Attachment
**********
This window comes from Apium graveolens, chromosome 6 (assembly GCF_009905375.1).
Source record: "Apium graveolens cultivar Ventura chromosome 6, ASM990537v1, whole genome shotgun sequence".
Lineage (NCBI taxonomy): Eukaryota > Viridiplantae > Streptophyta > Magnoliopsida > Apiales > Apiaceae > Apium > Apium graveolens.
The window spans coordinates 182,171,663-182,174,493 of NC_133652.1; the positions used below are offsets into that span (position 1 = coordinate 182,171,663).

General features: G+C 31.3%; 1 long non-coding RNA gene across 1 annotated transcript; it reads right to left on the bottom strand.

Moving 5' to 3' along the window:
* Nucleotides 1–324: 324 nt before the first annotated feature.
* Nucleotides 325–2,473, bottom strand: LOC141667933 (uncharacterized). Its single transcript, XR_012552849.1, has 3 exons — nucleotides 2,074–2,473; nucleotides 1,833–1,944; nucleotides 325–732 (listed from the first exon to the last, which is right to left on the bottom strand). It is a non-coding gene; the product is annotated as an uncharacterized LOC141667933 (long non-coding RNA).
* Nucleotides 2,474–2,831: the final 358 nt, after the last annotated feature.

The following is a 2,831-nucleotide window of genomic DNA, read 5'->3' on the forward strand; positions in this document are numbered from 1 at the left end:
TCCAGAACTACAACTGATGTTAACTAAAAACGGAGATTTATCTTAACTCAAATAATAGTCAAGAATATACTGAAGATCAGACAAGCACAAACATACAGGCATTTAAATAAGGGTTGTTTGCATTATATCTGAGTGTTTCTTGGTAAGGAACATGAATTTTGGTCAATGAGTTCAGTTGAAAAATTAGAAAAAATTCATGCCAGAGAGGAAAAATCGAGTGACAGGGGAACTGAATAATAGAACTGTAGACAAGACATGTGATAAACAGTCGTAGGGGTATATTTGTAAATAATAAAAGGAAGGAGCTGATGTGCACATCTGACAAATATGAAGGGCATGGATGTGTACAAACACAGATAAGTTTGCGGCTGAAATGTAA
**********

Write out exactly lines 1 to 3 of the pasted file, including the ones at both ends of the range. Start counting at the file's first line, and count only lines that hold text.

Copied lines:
This window comes from Apium graveolens, chromosome 6 (assembly GCF_009905375.1).
Source record: "Apium graveolens cultivar Ventura chromosome 6, ASM990537v1, whole genome shotgun sequence".
Lineage (NCBI taxonomy): Eukaryota > Viridiplantae > Streptophyta > Magnoliopsida > Apiales > Apiaceae > Apium > Apium graveolens.